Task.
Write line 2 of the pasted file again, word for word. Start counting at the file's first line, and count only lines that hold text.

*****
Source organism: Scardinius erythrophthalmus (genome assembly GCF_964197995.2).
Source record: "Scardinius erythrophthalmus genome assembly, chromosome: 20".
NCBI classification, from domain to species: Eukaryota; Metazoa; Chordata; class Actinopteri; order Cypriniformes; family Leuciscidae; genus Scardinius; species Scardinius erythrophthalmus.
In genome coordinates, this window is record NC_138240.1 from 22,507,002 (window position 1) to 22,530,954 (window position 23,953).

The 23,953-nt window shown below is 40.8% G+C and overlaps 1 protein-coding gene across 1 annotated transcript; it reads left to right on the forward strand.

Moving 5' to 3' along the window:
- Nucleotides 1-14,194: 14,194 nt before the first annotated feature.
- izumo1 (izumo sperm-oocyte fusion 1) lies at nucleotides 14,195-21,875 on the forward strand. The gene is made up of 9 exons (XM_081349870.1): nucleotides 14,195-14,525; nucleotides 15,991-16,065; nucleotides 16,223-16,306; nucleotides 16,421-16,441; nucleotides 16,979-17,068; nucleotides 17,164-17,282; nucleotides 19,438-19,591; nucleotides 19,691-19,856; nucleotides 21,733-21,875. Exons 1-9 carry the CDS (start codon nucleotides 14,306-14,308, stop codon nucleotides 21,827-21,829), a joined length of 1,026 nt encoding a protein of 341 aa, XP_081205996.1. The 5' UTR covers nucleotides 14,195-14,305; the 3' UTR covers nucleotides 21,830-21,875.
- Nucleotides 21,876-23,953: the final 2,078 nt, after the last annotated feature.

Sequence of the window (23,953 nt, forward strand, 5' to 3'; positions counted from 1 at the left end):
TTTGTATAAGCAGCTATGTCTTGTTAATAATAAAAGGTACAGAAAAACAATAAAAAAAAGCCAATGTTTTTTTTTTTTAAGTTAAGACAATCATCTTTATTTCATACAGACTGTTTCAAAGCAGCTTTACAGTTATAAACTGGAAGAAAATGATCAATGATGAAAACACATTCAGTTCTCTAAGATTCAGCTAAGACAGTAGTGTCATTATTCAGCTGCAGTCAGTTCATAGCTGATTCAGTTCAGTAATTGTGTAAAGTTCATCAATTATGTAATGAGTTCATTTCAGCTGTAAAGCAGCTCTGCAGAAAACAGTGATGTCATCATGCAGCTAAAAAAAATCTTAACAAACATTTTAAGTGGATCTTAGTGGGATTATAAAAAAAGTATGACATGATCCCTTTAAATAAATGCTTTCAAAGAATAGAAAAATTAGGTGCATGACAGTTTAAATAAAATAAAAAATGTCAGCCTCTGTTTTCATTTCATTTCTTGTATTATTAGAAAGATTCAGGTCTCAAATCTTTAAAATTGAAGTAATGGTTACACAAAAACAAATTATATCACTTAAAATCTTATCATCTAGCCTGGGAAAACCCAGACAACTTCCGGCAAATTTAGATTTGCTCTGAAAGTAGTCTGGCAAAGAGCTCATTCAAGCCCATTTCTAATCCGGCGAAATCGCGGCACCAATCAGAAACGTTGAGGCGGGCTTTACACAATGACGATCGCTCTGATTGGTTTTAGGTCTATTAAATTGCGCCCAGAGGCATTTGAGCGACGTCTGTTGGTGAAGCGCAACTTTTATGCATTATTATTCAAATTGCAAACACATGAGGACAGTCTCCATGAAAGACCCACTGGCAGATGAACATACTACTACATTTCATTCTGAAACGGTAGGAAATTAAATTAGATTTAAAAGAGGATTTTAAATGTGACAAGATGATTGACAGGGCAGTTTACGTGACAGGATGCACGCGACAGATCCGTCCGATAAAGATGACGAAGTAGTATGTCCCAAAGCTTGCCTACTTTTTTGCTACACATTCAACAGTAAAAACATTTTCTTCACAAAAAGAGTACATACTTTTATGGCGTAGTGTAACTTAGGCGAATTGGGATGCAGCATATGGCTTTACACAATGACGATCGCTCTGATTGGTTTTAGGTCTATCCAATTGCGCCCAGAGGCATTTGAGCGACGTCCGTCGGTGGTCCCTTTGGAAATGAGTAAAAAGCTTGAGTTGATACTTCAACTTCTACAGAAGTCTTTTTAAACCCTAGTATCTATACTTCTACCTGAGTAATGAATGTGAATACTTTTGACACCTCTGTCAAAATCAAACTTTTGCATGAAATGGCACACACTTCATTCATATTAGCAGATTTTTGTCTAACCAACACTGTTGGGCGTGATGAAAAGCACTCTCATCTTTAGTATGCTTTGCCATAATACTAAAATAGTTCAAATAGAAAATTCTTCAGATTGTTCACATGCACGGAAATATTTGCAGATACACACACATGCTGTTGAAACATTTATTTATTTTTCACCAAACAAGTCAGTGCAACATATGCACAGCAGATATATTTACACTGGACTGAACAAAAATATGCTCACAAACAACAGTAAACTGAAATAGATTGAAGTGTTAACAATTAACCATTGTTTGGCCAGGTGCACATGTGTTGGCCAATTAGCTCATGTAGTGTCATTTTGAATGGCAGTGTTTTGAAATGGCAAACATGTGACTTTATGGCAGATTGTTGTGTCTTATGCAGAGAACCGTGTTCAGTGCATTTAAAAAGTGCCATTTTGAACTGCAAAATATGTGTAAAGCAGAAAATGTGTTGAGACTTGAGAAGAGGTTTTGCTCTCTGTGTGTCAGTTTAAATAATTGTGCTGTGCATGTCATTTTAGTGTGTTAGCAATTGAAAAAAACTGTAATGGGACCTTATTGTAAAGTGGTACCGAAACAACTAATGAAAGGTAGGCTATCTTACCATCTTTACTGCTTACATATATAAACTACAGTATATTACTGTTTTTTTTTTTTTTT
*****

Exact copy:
Source record: "Scardinius erythrophthalmus genome assembly, chromosome: 20".